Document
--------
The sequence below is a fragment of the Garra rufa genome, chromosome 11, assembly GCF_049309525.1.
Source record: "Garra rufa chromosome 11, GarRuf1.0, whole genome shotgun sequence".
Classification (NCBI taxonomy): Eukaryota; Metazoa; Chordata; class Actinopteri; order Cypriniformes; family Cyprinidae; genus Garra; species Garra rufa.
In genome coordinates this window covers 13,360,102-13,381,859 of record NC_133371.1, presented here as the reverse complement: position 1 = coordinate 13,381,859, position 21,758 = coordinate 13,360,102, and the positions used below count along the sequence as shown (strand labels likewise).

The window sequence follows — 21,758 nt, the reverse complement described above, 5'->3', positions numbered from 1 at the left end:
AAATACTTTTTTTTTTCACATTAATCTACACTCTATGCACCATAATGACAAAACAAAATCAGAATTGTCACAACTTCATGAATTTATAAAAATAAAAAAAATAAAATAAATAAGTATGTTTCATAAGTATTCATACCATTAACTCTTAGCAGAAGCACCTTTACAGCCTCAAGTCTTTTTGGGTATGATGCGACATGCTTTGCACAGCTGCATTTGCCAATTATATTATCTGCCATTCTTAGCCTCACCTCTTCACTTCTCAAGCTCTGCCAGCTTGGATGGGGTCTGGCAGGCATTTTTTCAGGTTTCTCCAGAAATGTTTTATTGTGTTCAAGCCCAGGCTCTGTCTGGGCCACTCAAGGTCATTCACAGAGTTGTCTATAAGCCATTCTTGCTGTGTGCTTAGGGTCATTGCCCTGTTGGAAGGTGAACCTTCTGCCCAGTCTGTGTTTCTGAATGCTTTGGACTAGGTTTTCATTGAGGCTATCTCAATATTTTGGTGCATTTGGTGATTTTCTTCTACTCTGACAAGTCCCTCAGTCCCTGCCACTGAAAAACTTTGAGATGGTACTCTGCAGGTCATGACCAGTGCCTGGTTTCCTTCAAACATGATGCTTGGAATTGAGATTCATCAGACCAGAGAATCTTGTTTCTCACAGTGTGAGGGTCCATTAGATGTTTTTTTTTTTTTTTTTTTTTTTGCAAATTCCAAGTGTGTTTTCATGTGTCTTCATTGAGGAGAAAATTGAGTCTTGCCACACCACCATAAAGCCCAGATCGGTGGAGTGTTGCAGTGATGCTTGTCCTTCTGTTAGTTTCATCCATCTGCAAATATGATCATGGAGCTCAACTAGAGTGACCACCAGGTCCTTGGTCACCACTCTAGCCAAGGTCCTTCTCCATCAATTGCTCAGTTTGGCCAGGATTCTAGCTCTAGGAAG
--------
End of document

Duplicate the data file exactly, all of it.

The sequence below is a fragment of the Garra rufa genome, chromosome 11, assembly GCF_049309525.1.
Source record: "Garra rufa chromosome 11, GarRuf1.0, whole genome shotgun sequence".
Classification (NCBI taxonomy): Eukaryota; Metazoa; Chordata; class Actinopteri; order Cypriniformes; family Cyprinidae; genus Garra; species Garra rufa.
In genome coordinates this window covers 13,360,102-13,381,859 of record NC_133371.1, presented here as the reverse complement: position 1 = coordinate 13,381,859, position 21,758 = coordinate 13,360,102, and the positions used below count along the sequence as shown (strand labels likewise).

The window sequence follows — 21,758 nt, the reverse complement described above, 5'->3', positions numbered from 1 at the left end:
AAATACTTTTTTTTTTCACATTAATCTACACTCTATGCACCATAATGACAAAACAAAATCAGAATTGTCACAACTTCATGAATTTATAAAAATAAAAAAAATAAAATAAATAAGTATGTTTCATAAGTATTCATACCATTAACTCTTAGCAGAAGCACCTTTACAGCCTCAAGTCTTTTTGGGTATGATGCGACATGCTTTGCACAGCTGCATTTGCCAATTATATTATCTGCCATTCTTAGCCTCACCTCTTCACTTCTCAAGCTCTGCCAGCTTGGATGGGGTCTGGCAGGCATTTTTTCAGGTTTCTCCAGAAATGTTTTATTGTGTTCAAGCCCAGGCTCTGTCTGGGCCACTCAAGGTCATTCACAGAGTTGTCTATAAGCCATTCTTGCTGTGTGCTTAGGGTCATTGCCCTGTTGGAAGGTGAACCTTCTGCCCAGTCTGTGTTTCTGAATGCTTTGGACTAGGTTTTCATTGAGGCTATCTCAATATTTTGGTGCATTTGGTGATTTTCTTCTACTCTGACAAGTCCCTCAGTCCCTGCCACTGAAAAACTTTGAGATGGTACTCTGCAGGTCATGACCAGTGCCTGGTTTCCTTCAAACATGATGCTTGGAATTGAGATTCATCAGACCAGAGAATCTTGTTTCTCACAGTGTGAGGGTCCATTAGATGTTTTTTTTTTTTTTTTTTTTTTTGCAAATTCCAAGTGTGTTTTCATGTGTCTTCATTGAGGAGAAAATTGAGTCTTGCCACACCACCATAAAGCCCAGATCGGTGGAGTGTTGCAGTGATGCTTGTCCTTCTGTTAGTTTCATCCATCTGCAAATATGATCATGGAGCTCAACTAGAGTGACCACCAGGTCCTTGGTCACCACTCTAGCCAAGGTCCTTCTCCATCAATTGCTCAGTTTGGCCAGGATTCTAGCTCTAGGAAG